My Pet Peeve: Double-Spacing

About five years ago I became one of the “enlightened” when I learned that the double-spacing rule at the end of a sentence was outdated (my standards are low when it comes to what counts as enlightenment). I quickly challenged myself to relearn my typing skills and within a week had broken the two-space habit that had been pounded into me by every teacher I’d ever encountered.

The problem with my adjustment to single-spacing is that now I too easily recognize double-spacing and it drives me CUCKOO (using the universal crazy gesture… to do it yourself, hold hand up next to the side of your head, make a very lose fist, stick your pointer finger out towards your head, and swirl finger in clockwise/forward circular motion).

What really convinced me to stop the double-spacing was one description I heard… if you turned your paper upside down, it looked like you had rivers running through your document. Want another visual? It looks like your paper was sprayed with buckshot… holes everywhere!

I’d wager all of us over the age of 20 grew up learning to end a sentence with two-spaces. This is an innocent enough mistake when our teachers were taught double-spacing on a typewriter. Somehow the message to single-space never permeated any of my teacher’s consciousness or spilled over into their instruction.

The things is, double-spacing has never been the correct way to space after a paragraph and was only ever implemented because of the typewriter. The correct way to space between sentences (as established in typography) has always been, and still is, one space.

Some of you are probably outraged about now and insisting you won’t change your double-spacing ways. But hear me out. Please? I’ll beg if necessary. I’m on a mission to convert everyone… BE HEALED!

Back in the day, typewriters used this thing called a monospace font which gives equal horizontal space to and between each character. So a “w” would occupy the same amount of space as an “i”. Essentially, the space allotted, was not proportional to the actual characters size so you’d end up with a fairly large spread of characters across the page (Courier is a good example of a monspace font). This spread made it difficult to identify where one sentence ended and the next began and thus entered the two-space “rule.”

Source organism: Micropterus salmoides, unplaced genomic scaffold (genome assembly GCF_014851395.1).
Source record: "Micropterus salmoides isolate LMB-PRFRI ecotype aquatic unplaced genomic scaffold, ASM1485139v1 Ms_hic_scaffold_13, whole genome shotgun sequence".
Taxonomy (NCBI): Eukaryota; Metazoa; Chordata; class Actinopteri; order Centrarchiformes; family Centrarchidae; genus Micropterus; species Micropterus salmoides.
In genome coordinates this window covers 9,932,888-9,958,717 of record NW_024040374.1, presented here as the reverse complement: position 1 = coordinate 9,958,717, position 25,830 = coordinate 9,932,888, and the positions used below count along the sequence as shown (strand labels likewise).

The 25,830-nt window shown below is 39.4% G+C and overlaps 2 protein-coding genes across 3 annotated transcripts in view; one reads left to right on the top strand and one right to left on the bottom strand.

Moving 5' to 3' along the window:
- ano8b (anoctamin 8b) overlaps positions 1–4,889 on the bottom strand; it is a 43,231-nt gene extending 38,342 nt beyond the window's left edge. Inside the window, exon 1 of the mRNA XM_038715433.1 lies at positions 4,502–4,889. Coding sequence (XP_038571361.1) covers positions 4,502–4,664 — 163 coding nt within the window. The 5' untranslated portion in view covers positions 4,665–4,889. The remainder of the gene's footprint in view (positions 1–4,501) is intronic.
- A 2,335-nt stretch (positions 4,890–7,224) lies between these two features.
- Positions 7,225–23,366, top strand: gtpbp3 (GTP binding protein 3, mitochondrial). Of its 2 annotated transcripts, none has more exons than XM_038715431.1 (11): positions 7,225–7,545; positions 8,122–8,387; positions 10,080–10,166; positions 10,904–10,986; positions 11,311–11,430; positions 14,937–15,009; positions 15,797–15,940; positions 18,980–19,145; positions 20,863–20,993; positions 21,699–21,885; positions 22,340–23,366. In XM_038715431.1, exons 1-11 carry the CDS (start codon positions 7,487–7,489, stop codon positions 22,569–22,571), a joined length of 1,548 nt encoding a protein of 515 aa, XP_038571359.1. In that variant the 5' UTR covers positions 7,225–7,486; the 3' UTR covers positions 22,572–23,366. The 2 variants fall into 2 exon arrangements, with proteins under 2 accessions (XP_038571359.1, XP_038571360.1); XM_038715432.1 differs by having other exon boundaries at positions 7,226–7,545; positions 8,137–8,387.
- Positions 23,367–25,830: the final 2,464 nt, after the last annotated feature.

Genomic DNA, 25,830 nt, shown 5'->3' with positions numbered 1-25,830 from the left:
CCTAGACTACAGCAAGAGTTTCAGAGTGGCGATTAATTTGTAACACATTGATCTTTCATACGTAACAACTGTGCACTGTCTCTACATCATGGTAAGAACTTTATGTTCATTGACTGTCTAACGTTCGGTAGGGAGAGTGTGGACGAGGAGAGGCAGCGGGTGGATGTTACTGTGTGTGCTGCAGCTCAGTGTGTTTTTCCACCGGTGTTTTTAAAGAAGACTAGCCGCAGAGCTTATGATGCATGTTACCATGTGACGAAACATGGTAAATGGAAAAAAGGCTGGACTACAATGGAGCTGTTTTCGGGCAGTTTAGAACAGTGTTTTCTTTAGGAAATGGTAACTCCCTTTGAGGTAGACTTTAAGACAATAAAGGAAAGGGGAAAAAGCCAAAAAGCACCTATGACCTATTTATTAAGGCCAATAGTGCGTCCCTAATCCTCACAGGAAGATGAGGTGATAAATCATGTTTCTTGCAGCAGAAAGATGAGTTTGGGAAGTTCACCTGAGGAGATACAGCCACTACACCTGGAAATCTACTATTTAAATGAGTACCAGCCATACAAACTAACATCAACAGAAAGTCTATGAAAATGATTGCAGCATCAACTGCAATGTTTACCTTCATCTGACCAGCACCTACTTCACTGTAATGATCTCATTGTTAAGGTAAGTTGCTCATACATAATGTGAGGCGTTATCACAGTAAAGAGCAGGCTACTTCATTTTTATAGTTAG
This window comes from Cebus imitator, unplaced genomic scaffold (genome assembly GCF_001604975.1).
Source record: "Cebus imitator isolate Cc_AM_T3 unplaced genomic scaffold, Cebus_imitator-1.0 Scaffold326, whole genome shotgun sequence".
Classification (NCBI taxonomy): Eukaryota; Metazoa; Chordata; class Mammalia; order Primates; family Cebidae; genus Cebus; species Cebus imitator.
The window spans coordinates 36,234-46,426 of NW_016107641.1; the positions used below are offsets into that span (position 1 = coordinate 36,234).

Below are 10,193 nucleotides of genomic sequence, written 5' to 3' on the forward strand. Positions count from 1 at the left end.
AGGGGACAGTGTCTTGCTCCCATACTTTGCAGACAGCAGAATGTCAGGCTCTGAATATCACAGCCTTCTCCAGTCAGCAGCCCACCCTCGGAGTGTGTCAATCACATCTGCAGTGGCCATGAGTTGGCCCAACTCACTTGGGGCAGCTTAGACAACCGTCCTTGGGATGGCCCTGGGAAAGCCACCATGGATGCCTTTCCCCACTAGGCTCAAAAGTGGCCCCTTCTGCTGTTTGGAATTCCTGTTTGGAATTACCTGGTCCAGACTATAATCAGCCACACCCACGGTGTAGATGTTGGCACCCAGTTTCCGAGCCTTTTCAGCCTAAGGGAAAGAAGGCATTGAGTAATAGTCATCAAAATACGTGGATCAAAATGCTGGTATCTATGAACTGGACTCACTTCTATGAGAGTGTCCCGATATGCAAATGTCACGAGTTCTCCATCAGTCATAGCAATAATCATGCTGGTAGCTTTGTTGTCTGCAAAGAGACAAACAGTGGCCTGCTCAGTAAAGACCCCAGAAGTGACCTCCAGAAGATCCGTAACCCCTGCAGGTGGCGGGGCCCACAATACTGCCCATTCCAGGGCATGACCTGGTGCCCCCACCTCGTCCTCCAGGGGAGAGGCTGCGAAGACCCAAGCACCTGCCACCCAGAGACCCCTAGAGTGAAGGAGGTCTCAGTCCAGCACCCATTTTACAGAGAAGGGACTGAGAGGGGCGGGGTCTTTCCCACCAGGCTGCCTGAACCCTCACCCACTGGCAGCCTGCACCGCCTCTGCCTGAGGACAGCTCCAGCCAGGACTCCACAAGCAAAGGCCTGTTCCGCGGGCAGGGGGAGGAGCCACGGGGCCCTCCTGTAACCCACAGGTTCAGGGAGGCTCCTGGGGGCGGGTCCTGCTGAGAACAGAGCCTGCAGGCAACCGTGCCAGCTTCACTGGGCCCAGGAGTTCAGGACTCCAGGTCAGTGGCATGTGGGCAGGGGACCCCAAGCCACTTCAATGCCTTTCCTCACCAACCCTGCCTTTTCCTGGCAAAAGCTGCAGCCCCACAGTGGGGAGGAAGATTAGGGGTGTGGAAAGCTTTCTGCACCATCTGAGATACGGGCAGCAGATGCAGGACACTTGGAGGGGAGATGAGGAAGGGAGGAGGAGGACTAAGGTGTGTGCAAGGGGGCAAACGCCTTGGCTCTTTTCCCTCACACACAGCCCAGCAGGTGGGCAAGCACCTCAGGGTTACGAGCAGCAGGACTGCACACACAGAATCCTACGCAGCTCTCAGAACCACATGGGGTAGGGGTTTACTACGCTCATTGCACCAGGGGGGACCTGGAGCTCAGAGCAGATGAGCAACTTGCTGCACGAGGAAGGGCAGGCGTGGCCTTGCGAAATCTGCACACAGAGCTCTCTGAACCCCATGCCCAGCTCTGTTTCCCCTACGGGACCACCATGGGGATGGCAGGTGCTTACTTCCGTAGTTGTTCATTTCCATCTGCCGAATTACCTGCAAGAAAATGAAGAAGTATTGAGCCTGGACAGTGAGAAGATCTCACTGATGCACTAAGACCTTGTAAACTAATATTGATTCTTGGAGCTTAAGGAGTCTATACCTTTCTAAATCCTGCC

Let’s consider why double-spacing is no longer necessary (and dare I say no longer acceptable?).

Short answer: the technological revolution and the more recent (past 35 years or so) graphic capabilities of the computer.

Long Answer: When a wider variety of fonts came into play (some sources say as early as the 1970’s) font design started to account for the spacing around a character – spacing became proportional to the size of the character – and eliminated the typewriter spread. This made it easier to distinguish one sentence from the next and that two-space gap became much more noticeable.

The noticeable gap drove typographers and graphic designers back to the one-space rule because it flat out looks better. The rest of the population has been slow to realize and adjust to the one-space rule, probably because people don’t know better (five years ago, even I was in the dark). And for those of you experiencing outrage, you just don’t care.

So before the hate mail starts rolling in, there are probably a couple areas where it is acceptable to use the double-space rule… mostly when you have to use a monospace font. Or if your college professors demand it and will dock you for not using it, I’d play along with them but also probably write a paper up on why it’s wrong and include links and resources for documentation. God knows I like to be right.

Want to read more? Slate did a great write up on this that is way more detailed and awesome than mine. Or read up on what exactly is a monospace font.

And PLEASE, for the love of God and my sanity, try breaking the two-space habit.

<period><single space><new sentence>



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